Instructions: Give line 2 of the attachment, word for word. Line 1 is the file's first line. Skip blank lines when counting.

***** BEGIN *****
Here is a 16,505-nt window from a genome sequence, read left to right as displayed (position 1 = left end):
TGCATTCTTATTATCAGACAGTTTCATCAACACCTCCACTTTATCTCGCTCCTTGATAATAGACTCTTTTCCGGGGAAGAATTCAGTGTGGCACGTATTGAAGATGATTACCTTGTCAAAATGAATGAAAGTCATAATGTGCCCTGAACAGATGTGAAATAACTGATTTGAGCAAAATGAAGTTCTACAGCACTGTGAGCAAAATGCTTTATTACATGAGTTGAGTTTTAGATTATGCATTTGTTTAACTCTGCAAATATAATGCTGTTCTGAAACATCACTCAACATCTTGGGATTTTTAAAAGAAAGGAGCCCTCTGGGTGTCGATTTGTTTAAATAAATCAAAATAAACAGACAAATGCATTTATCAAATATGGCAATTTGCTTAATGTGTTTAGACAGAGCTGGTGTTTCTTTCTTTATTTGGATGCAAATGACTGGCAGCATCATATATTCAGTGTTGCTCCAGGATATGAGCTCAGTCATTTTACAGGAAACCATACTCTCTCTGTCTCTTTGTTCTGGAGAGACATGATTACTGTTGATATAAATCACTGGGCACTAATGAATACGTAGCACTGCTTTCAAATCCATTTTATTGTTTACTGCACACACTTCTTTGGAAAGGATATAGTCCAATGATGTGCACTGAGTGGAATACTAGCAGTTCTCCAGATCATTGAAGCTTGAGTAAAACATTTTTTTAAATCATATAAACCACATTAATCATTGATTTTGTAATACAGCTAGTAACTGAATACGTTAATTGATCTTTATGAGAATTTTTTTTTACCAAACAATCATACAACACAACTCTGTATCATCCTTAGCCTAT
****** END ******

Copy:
TGCATTCTTATTATCAGACAGTTTCATCAACACCTCCACTTTATCTCGCTCCTTGATAATAGACTCTTTTCCGGGGAAGAATTCAGTGTGGCACGTATTGAAGATGATTACCTTGTCAAAATGAATGAAAGTCATAATGTGCCCTGAACAGATGTGAAATAACTGATTTGAGCAAAATGAAGTTCTACAGCACTGTGAGCAAAATGCTTTATTACATGAGTTGAGTTTTAGATTATGCATTTGTTTAACTCTGCAAATATAATGCTGTTCTGAAACATCACTCAACATCTTGGGATTTTTAAAAGAAAGGAGCCCTCTGGGTGTCGATTTGTTTAAATAAATCAAAATAAACAGACAAATGCATTTATCAAATATGGCAATTTGCTTAATGTGTTTAGACAGAGCTGGTGTTTCTTTCTTTATTTGGATGCAAATGACTGGCAGCATCATATATTCAGTGTTGCTCCAGGATATGAGCTCAGTCATTTTACAGGAAACCATACTCTCTCTGTCTCTTTGTTCTGGAGAGACATGATTACTGTTGATATAAATCACTGGGCACTAATGAATACGTAGCACTGCTTTCAAATCCATTTTATTGTTTACTGCACACACTTCTTTGGAAAGGATATAGTCCAATGATGTGCACTGAGTGGAATACTAGCAGTTCTCCAGATCATTGAAGCTTGAGTAAAACATTTTTTTAAATCATATAAACCACATTAATCATTGATTTTGTAATACAGCTAGTAACTGAATACGTTAATTGATCTTTATGAGAATTTTTTTTTACCAAACAATCATACAACACAACTCTGTATCATCCTTAGCCTAT